A continuous climate record since 1951 at Niwot Ridge in the Colorado Front Range shows a decline in mean annual temperature, an increase in annual precipitation amount, and a decrease in mean daily solar radiation for the summer months. The increase in precipitation amount explains about half of the 200% increase in annual wet deposition of NO3- to Niwot Ridge over the last decade. Differences in climate parameters between 1994 and 1995 (increased snow depth and decreased net energy flux to the snowpack) resulted in a 4 to 5-fold increase in the magnitude of solute release from the snowpack in the form of an ionic pulse. In turn, the high chemical loading of strong acid anions in the seasonal snowpack and release of these solutes from the seasonal snowpack in the form of an ionic pulse is causing episodic acidification (ANC < 0 meq/L) in headwater catchments at present deposition levels. Small changes in climate parameters may cause large changes in the hydrochemistry of alpine streams. The changes in climate at Niwot Ridge are not in synchrony with lowland warming in the Great Plains to the east of Niwot Ridge and serve as a reminder that climate in alpine areas is driven by local conditions and may be asynchronous with regional and global climate trends.

Nitrogen Saturation in the Rocky Mountains: Nitrogen (N) saturation is occurring throughout high-elevation catchments of the Colorado Front Range. Annual inorganic N loading in wet deposition to the Front Range of about 4 kg/ha/yr is about twice that of Pacific States and similar to many sites in the northeastern US. In the last ten years at Niwot Ridge/Green Lakes Valley and Glacier Lakes, annual minimum concentrations of NO3- in surface waters during the growing season have increased from below detection limits to about 10 meq/L, indicating that these two catchments are at the threshold of N saturation. The Loch Vale watershed is N saturated, with annual minimum concentrations of NO3- in surface waters generally above 10 meq/L; annual volume-weighted mean (VWM) concentrations of 16 meq/L NO3- in surface waters are greater than that of about 11 meq/L NO3- in wet deposition. At these high-elevation catchments there has been a shift in ecosystem dynamics from an N-limited system to an N-saturated system as a result of anthropogenically-fixed N in wetfall and dryfall. Results from the Western Lakes Survey component of the National Surface Water Survey show that N saturation is a regional problem in the Colorado Front Range, with many lakes having (NO3-) concentrations greater than 10 meq/L. Foliar N to P ratios in Bristlecone Pine increase with elevation in the Colorado Front Range, indicating that at higher elevations P is translocated from foliar tissue more efficiently than N and that increasing atmospheric deposition of N with elevation is causing a change from N limitation to P limitation in the highest-elevation Bristlecone Pines. Current concepts of critical loads need to be reconsidered since only modest atmospheric loadings of N are sufficient to induce N leaching to surface waters in high-elevation catchments of the western United States.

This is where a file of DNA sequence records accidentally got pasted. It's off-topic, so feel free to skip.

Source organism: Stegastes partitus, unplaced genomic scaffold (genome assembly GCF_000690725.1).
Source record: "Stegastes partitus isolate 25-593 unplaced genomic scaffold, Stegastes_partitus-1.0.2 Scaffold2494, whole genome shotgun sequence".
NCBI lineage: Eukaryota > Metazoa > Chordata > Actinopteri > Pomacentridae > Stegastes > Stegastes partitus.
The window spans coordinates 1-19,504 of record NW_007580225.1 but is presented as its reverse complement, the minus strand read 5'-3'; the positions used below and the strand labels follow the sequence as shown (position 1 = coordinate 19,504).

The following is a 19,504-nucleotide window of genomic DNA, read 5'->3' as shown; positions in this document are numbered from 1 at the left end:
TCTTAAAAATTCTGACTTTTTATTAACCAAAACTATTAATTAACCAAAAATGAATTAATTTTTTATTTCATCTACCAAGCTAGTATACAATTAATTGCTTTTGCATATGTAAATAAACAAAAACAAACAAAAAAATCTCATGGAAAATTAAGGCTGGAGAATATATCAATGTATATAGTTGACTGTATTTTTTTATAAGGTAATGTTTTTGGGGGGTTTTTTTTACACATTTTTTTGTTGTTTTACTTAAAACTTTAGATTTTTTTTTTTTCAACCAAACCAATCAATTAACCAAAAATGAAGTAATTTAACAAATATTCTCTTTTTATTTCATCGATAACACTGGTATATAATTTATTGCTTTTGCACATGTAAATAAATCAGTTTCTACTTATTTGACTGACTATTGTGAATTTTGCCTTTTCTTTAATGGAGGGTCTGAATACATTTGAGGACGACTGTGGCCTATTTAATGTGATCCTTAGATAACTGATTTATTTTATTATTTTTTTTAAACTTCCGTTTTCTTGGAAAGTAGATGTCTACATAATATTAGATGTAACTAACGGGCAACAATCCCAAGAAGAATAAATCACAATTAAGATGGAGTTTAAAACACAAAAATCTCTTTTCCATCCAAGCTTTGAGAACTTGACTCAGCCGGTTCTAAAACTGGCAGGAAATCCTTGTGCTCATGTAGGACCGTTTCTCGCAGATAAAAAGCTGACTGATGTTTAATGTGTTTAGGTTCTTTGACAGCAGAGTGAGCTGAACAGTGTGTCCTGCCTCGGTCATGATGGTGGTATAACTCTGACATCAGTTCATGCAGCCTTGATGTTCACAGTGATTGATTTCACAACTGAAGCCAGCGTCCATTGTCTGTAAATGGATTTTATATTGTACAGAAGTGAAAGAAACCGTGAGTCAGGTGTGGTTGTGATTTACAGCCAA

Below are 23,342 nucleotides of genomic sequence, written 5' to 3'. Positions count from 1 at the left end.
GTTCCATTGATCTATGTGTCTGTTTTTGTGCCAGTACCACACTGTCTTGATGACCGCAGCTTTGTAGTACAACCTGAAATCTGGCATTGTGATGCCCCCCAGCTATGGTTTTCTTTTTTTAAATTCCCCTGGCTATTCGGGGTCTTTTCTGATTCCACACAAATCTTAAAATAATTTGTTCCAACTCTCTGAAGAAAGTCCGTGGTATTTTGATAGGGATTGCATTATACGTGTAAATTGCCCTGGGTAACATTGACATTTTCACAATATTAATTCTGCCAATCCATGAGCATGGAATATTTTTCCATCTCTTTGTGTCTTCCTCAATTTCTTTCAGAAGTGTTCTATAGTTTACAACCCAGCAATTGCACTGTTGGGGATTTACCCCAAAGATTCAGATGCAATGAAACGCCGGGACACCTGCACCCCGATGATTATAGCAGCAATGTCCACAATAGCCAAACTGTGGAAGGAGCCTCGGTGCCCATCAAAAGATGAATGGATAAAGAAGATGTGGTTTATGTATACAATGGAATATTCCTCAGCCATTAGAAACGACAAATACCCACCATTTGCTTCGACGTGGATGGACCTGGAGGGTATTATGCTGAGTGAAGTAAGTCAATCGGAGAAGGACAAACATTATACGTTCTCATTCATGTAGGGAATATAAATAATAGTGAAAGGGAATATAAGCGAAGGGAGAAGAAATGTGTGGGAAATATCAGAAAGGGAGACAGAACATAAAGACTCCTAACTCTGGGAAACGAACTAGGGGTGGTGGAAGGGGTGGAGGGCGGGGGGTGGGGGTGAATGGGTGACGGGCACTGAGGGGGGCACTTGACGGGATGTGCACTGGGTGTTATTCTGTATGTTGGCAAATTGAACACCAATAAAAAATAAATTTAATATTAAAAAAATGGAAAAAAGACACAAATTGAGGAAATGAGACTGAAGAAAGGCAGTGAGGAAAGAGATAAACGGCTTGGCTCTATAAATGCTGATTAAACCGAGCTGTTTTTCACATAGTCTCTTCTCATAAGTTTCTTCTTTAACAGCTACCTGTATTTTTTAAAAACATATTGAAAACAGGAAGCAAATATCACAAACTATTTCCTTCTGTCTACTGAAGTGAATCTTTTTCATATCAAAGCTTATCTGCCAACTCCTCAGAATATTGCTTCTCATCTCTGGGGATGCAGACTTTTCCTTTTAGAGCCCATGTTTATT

6 Comments

  1. Armand MacMurray
    Posted Apr 7, 2006 at 5:37 PM | Permalink

    The changes in climate at Niwot Ridge are not in synchrony with lowland warming in the Great Plains to the east of Niwot Ridge and serve as a reminder that climate in alpine areas is driven by local conditions and may be asynchronous with regional and global climate trends

    Does this get discussed in the papers reporting the collections?

  2. Pat Frank
    Posted Apr 7, 2006 at 6:18 PM | Permalink

    “Niwot Ridge is no less than 35 miles west of UCAR/NCAR headquarters in Boulder, Colorado and the drive is reported to take no less than 45 minutes. Intrepid explorers must plan an expedition for days in advance and are advised to pack a lunch…. etc.”

    Steve, you should know that putting one’s tongue so firmly into cheek while grinning evilly through one’s teeth is dangerous business and could cause injury. :-D

  3. Posted Apr 7, 2006 at 6:28 PM | Permalink

    1. Armand, good questions. I am worndering if local conditions apply to this alpine ridge, do local conditions apply to all alpine ridges that are being mined for a temp signal?

  4. Willis Eschenbach
    Posted Apr 8, 2006 at 6:14 AM | Permalink

    Lemme get this straight … the met station nearest the site shows a decline in mean temperature since 1950, and it’s being used as a proxy to prove high recent temperatures … what am I missing here?

    w.

  5. jae
    Posted Apr 8, 2006 at 7:38 AM | Permalink

    Changes in N and P. Hmm, more variables in the soup. Could be one cause of “divergence.” Certainly confounds the temperature proxy issue, LOL.

  6. Steve Sadlov
    Posted Apr 11, 2006 at 12:06 PM | Permalink

    Oh how inconvenient! Therefore, we must ignore this. /sarc